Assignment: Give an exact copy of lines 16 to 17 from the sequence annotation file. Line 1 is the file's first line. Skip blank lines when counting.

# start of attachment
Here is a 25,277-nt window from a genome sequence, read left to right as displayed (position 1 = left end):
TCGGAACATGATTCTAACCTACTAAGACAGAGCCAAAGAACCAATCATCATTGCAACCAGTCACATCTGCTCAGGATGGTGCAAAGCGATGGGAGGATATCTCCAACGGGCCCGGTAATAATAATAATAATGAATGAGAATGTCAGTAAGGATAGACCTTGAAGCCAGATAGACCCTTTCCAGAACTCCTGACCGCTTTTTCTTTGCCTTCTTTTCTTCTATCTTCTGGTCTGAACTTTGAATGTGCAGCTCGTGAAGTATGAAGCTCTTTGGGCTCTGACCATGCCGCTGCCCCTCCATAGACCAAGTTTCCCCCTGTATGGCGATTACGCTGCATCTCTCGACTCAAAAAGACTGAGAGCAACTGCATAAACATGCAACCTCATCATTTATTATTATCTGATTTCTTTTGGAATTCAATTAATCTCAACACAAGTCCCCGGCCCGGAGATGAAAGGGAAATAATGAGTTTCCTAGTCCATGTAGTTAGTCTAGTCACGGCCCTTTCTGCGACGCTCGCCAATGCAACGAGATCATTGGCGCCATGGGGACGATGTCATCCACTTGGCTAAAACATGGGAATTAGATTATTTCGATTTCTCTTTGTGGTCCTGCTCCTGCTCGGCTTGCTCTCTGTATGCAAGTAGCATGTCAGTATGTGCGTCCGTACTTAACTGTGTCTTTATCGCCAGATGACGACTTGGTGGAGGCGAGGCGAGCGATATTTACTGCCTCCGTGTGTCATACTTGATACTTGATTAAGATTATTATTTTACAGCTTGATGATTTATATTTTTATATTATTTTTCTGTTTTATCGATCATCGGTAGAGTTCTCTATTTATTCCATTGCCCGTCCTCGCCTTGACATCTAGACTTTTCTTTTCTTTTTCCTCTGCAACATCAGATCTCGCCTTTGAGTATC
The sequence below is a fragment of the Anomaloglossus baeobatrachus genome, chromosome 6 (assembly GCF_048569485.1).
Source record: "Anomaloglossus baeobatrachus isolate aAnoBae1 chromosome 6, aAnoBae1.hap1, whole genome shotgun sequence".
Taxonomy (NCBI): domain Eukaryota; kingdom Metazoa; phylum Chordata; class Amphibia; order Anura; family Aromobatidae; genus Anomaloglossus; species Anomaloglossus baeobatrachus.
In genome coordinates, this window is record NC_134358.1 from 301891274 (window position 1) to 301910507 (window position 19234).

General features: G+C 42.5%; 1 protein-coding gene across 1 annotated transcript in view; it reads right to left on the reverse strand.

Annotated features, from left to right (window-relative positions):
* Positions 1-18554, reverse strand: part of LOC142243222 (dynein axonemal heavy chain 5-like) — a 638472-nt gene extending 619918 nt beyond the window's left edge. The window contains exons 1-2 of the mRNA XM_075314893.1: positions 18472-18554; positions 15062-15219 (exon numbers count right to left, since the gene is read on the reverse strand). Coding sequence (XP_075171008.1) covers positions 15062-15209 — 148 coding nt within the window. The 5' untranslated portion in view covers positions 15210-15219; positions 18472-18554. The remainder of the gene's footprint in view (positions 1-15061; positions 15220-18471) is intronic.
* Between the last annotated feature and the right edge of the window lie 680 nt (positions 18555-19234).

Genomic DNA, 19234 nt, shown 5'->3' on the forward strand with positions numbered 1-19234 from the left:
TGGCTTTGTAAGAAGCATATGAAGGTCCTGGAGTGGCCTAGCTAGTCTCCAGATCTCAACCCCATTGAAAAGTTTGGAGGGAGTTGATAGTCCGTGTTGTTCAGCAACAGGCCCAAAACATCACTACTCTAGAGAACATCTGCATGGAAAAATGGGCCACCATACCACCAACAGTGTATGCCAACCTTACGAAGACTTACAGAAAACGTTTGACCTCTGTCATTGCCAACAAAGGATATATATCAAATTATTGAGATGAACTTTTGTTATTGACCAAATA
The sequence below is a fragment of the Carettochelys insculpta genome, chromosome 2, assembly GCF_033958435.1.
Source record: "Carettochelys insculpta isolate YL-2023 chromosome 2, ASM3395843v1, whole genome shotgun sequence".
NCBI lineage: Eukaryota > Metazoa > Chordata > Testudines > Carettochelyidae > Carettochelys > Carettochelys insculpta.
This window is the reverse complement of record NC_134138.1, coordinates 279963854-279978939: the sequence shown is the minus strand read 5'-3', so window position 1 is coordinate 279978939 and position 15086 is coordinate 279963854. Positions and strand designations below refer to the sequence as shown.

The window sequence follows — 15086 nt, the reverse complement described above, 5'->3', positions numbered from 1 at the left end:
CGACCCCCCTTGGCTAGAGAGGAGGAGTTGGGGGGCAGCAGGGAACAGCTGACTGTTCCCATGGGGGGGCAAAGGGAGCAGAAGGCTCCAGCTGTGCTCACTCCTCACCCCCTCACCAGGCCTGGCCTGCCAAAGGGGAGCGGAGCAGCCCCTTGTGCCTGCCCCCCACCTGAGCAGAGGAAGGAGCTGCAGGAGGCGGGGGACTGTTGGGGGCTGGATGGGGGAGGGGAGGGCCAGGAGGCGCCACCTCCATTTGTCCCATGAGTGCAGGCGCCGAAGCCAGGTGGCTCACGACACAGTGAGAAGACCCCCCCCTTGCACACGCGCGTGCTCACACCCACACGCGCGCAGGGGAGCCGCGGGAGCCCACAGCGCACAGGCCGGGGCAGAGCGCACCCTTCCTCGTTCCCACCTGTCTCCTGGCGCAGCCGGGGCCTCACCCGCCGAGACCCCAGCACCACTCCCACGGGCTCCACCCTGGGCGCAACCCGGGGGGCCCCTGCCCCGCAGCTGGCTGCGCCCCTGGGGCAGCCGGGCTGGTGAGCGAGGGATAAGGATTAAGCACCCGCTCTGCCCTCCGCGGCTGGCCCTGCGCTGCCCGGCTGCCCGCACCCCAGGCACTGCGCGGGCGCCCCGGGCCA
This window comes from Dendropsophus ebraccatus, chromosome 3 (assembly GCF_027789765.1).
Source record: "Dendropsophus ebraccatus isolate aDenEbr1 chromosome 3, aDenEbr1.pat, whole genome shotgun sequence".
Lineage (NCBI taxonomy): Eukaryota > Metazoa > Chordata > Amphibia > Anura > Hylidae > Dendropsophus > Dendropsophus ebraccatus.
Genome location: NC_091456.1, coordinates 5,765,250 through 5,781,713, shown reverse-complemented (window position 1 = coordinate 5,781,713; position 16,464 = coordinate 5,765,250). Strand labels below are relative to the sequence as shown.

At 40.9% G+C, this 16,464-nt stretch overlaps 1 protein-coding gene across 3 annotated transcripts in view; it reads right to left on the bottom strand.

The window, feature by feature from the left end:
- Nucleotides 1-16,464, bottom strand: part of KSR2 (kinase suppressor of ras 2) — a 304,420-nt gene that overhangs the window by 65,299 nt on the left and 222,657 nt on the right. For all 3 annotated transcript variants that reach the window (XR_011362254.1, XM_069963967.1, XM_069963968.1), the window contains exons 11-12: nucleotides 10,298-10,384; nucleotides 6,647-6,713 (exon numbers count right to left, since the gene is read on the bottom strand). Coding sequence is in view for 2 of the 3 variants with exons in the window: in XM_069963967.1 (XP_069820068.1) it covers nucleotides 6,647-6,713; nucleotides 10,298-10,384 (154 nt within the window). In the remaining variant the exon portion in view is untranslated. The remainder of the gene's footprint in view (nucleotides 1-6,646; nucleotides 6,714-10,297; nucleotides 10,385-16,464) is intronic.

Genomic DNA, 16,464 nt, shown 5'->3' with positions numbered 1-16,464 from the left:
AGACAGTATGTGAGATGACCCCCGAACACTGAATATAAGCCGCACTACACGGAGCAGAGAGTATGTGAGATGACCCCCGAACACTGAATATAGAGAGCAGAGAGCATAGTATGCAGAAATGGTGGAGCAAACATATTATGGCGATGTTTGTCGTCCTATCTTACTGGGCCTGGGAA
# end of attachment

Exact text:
This window is the reverse complement of record NC_134138.1, coordinates 279963854-279978939: the sequence shown is the minus strand read 5'-3', so window position 1 is coordinate 279978939 and position 15086 is coordinate 279963854. Positions and strand designations below refer to the sequence as shown.

The window sequence follows — 15086 nt, the reverse complement described above, 5'->3', positions numbered from 1 at the left end: